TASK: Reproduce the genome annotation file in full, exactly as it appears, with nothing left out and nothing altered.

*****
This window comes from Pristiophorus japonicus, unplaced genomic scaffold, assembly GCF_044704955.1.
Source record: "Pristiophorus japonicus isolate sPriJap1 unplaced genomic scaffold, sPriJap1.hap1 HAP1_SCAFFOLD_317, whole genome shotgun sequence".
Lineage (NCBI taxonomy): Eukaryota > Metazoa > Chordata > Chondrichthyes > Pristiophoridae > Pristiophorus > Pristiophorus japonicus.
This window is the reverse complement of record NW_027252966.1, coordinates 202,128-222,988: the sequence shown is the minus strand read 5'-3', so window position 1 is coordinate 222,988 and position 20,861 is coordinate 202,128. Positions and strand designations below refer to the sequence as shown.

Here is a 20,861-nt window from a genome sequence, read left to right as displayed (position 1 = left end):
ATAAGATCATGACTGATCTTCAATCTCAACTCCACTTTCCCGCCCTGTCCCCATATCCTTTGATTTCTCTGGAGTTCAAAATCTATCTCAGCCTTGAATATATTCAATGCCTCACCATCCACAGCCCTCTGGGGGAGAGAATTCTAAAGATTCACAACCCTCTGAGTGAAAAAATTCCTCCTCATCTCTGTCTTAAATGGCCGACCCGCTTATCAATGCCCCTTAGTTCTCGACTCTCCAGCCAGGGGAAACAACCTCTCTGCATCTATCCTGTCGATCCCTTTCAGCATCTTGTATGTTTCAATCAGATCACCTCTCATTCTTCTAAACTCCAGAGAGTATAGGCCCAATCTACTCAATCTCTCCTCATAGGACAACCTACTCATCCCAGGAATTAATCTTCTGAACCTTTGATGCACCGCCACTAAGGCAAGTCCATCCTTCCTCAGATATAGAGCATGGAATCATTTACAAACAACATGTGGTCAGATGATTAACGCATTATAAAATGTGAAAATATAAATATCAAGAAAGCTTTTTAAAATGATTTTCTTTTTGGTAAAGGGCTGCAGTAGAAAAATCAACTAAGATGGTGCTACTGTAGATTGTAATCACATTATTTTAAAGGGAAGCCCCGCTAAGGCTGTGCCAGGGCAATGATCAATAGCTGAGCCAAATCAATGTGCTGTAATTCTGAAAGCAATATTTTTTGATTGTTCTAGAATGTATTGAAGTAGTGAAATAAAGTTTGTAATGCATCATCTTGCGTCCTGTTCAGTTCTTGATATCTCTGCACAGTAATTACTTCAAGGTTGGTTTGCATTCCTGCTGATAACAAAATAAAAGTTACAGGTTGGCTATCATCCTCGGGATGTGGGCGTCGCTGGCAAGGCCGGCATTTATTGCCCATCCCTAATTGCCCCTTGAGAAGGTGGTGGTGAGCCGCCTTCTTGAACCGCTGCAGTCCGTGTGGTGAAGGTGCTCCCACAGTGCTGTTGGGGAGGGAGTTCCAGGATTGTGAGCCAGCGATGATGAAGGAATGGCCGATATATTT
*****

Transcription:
This window comes from Pristiophorus japonicus, unplaced genomic scaffold, assembly GCF_044704955.1.
Source record: "Pristiophorus japonicus isolate sPriJap1 unplaced genomic scaffold, sPriJap1.hap1 HAP1_SCAFFOLD_317, whole genome shotgun sequence".
Lineage (NCBI taxonomy): Eukaryota > Metazoa > Chordata > Chondrichthyes > Pristiophoridae > Pristiophorus > Pristiophorus japonicus.
This window is the reverse complement of record NW_027252966.1, coordinates 202,128-222,988: the sequence shown is the minus strand read 5'-3', so window position 1 is coordinate 222,988 and position 20,861 is coordinate 202,128. Positions and strand designations below refer to the sequence as shown.

Here is a 20,861-nt window from a genome sequence, read left to right as displayed (position 1 = left end):
ATAAGATCATGACTGATCTTCAATCTCAACTCCACTTTCCCGCCCTGTCCCCATATCCTTTGATTTCTCTGGAGTTCAAAATCTATCTCAGCCTTGAATATATTCAATGCCTCACCATCCACAGCCCTCTGGGGGAGAGAATTCTAAAGATTCACAACCCTCTGAGTGAAAAAATTCCTCCTCATCTCTGTCTTAAATGGCCGACCCGCTTATCAATGCCCCTTAGTTCTCGACTCTCCAGCCAGGGGAAACAACCTCTCTGCATCTATCCTGTCGATCCCTTTCAGCATCTTGTATGTTTCAATCAGATCACCTCTCATTCTTCTAAACTCCAGAGAGTATAGGCCCAATCTACTCAATCTCTCCTCATAGGACAACCTACTCATCCCAGGAATTAATCTTCTGAACCTTTGATGCACCGCCACTAAGGCAAGTCCATCCTTCCTCAGATATAGAGCATGGAATCATTTACAAACAACATGTGGTCAGATGATTAACGCATTATAAAATGTGAAAATATAAATATCAAGAAAGCTTTTTAAAATGATTTTCTTTTTGGTAAAGGGCTGCAGTAGAAAAATCAACTAAGATGGTGCTACTGTAGATTGTAATCACATTATTTTAAAGGGAAGCCCCGCTAAGGCTGTGCCAGGGCAATGATCAATAGCTGAGCCAAATCAATGTGCTGTAATTCTGAAAGCAATATTTTTTGATTGTTCTAGAATGTATTGAAGTAGTGAAATAAAGTTTGTAATGCATCATCTTGCGTCCTGTTCAGTTCTTGATATCTCTGCACAGTAATTACTTCAAGGTTGGTTTGCATTCCTGCTGATAACAAAATAAAAGTTACAGGTTGGCTATCATCCTCGGGATGTGGGCGTCGCTGGCAAGGCCGGCATTTATTGCCCATCCCTAATTGCCCCTTGAGAAGGTGGTGGTGAGCCGCCTTCTTGAACCGCTGCAGTCCGTGTGGTGAAGGTGCTCCCACAGTGCTGTTGGGGAGGGAGTTCCAGGATTGTGAGCCAGCGATGATGAAGGAATGGCCGATATATTT